Easter (Resurrection Sunday) is April 21. At least it is this year. Last year it was on April 1, and next year it will be on April 12. And these are the dates for Resurrection Sunday in the West. In the East (Orthodox Churches), Resurrection Sunday is observed a week later in these three years. That’s the usual circumstance, but some years the dates for Resurrection Sunday in the West and East coincide, while in other years Resurrection Sunday is observed more than a month later in the East than in the West. What is going on? And why does the date of Resurrection Sunday bounce around on our calendars? The answers to those questions are found in the algorithms for defining the date of Resurrection Sunday.
Why does the date of Resurrection Sunday bounce around on our calendars?
We celebrate Easter to observe the resurrection of Jesus Christ. Many people know that Jesus rose from the grave early on the first day of the week (Matthew 28:1-7; Mark 16:1-11; Luke 24:1-9; John 20:1),1 so that takes care of the Sunday part. But what was the time of year? We know from the gospels that Jesus was crucified at the time of Passover (Matthew 26:17-18; Mark 14:12-16; Luke 22:7-13; John 12:1). Passover was the commemoration of the Israelites’ liberation from bondage in Egypt (Exodus 12:1-28; 23:15; Leviticus 23:5-8). The Exodus occurred on the 15th day of the first month in spring (Aviv, or Nisan), so this is how the date of Passover has been observed ever since.
Calculating Months Based on the Sun and/or the Moon
However, the Hebrews kept a very different calendar from our calendar today. Our modern calendar is a solar calendar, in which the length of the year is defined by the tropical year, the orbital period with respect to the vernal equinox. This keeps our calendar in sync with the seasons. However, our months bear no resemblance to the true month, the orbital period of the moon around the earth. Consequently, the phases of the moon drift progressively earlier on our calendar. Some ancient calendars (and even the Islamic calendar today) were strictly lunar calendars. Lunar calendars keep the moon’s phases in synch with the months, but lunar calendars drift about ten days earlier with respect to the seasons each year.
In contrast, a lunisolar calendar preserves the true lunar months and makes allowances to stay synchronized with the year. The ancient (and modern) Hebrew calendar is a lunisolar calendar. To keep the strictly lunar months, the months on the Hebrew calendar generally alternate between 29 and 30 days. After 12 months, about 354 days have elapsed, roughly ten days short of a full year. To fix this mismatch with the year, a 13th month is added about every third year. Since the civil calendar adopted at Sinai begins near the vernal equinox (the month of Aviv), this intercalary month, when necessary, is inserted before Aviv and the beginning of the new year. Passover, being the 15th day of Aviv, always coincides with a full moon. Therefore, to make Resurrection Sunday coincide with the date of Passover in some manner, Easter is defined as the first Sunday after the first full moon after the vernal equinox.
Easter is defined as the first Sunday after the first full moon after the vernal equinox.
To check this out, let’s examine the date of Resurrection Sunday in 2018. The vernal equinox in 2018 was Tuesday, March 20 at 21:58 Greenwich Mean Time (GMT). The full moon that month was Saturday, March 31. Therefore, the following day, Sunday, April 1, was Easter. Incidentally, Passover in 2018 was March 31 (beginning at sundown the night before). Consequently, this seems like a good match between Passover and Resurrection Sunday. There usually is a good match, but not always, for sometimes Passover and Easter are a month apart.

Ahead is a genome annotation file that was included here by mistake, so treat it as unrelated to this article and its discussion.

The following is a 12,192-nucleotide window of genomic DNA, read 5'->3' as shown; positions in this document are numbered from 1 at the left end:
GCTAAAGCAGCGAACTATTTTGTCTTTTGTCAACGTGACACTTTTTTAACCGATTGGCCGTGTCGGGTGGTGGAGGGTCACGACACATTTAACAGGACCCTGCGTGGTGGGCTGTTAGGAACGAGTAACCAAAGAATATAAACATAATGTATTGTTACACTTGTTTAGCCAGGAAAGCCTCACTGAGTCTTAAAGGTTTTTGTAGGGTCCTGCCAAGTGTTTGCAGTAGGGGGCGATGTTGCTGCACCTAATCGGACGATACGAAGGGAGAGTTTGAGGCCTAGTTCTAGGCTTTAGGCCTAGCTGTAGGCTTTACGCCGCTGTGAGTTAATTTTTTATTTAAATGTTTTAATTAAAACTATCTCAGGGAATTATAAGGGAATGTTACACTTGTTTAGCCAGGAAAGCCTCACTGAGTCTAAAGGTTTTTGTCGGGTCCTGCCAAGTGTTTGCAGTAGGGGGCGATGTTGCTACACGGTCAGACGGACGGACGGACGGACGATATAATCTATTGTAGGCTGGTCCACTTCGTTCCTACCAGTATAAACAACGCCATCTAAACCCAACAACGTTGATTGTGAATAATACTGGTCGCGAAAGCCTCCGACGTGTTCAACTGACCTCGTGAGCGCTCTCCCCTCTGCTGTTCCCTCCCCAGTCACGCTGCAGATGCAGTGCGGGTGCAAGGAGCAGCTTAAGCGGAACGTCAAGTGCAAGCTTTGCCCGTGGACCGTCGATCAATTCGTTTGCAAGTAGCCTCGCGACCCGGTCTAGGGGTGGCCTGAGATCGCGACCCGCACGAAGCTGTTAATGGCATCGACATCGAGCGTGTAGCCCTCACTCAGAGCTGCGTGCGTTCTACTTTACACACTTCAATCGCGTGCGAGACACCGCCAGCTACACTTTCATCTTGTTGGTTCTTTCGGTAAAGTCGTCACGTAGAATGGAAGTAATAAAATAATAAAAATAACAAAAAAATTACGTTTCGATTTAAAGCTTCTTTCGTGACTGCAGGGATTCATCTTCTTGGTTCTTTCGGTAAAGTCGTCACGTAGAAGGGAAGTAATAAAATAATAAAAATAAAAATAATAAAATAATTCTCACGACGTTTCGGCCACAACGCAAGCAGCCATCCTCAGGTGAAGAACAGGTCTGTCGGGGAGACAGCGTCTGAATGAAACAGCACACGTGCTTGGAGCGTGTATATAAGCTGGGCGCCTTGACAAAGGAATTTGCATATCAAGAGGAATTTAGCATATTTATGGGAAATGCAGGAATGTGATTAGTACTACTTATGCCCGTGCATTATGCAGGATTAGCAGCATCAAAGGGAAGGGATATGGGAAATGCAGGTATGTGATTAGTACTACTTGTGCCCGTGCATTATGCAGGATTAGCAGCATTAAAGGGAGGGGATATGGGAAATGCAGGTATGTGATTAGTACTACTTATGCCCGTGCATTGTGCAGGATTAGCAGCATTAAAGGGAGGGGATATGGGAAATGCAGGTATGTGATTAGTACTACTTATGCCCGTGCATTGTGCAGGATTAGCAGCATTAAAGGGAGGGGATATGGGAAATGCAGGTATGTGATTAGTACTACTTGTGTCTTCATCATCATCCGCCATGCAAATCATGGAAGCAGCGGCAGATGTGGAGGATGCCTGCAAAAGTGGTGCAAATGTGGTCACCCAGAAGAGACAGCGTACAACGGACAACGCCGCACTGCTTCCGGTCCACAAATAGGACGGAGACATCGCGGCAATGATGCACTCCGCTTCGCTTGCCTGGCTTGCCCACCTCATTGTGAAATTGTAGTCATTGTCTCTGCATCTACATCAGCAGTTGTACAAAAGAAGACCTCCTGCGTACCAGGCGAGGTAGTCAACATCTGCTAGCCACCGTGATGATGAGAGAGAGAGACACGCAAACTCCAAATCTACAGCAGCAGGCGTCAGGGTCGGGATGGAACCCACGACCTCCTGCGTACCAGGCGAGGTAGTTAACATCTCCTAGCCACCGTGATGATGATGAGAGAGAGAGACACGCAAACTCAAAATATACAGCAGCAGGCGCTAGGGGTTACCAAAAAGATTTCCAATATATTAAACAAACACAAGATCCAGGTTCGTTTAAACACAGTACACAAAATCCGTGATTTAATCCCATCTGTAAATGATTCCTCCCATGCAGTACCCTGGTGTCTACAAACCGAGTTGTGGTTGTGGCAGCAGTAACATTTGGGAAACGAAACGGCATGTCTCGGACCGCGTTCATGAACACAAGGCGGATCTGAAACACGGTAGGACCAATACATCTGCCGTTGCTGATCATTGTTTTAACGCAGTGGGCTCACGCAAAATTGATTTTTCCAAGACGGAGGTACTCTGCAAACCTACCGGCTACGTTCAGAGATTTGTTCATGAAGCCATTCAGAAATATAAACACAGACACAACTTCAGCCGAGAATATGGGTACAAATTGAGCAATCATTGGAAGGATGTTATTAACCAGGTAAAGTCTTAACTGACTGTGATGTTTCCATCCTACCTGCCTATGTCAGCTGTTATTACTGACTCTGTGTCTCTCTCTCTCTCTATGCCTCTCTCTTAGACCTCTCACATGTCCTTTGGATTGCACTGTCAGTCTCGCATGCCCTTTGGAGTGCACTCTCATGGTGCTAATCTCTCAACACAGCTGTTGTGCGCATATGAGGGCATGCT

Julian and Gregorian Calendars
So far, so good, but why was Eastern Resurrection Sunday on April 8 in 2018? This has to do with another quirk. The ancient Romans originally had a lunisolar calendar, but Julius Caesar replaced that calendar with a solar calendar in 45 BC. The Julian calendar, as this calendar is called, was the calendar used throughout Europe and the rest of the old Roman Empire until a few centuries ago. In 1582, Pope Gregory XIII instituted the Gregorian calendar to correct a slight error in the Julian calendar. This is the calendar that most of the world uses today. Part of that reform was to delete ten days from the calendar in October 1582 (October 4 was immediately followed by October 15 that year). While western Europe largely came to adopt the new Gregorian calendar, the Orthodox Church did not. The formula for determining the date of Easter used by the Eastern Church is based on the Julian Calendar rather than the Gregorian calendar, which results in the date often being a week later than in the West, and sometimes more than a month later.
When Is the Vernal Equinox?
However, this year poses an interesting problem. The vernal equinox in 2019 was on Wednesday, March 20, at 21:58 GMT. And full moon was on Thursday, March 21, at 1:53 GMT, nearly four hours after the vernal equinox. So why wasn’t Resurrection Sunday, March 23 rather than April 21 this year? The answer lies in how the date of the vernal equinox is defined in the algorithm used for determining the date of Easter. That formula was agreed upon at the Council of Nicaea in AD 325. At that time, the date of the vernal equinox was March 21, so that became the definition of the vernal equinox. However, we can more precisely determine the time of the vernal equinox today than people could 17 centuries ago. Therefore, the usual definition of the date of Easter that I gave above isn’t as precise as it ought to be. Perhaps we ought to say that Resurrection Sunday is the first Sunday after the first full moon following March 21 (which, by definition, is the vernal equinox).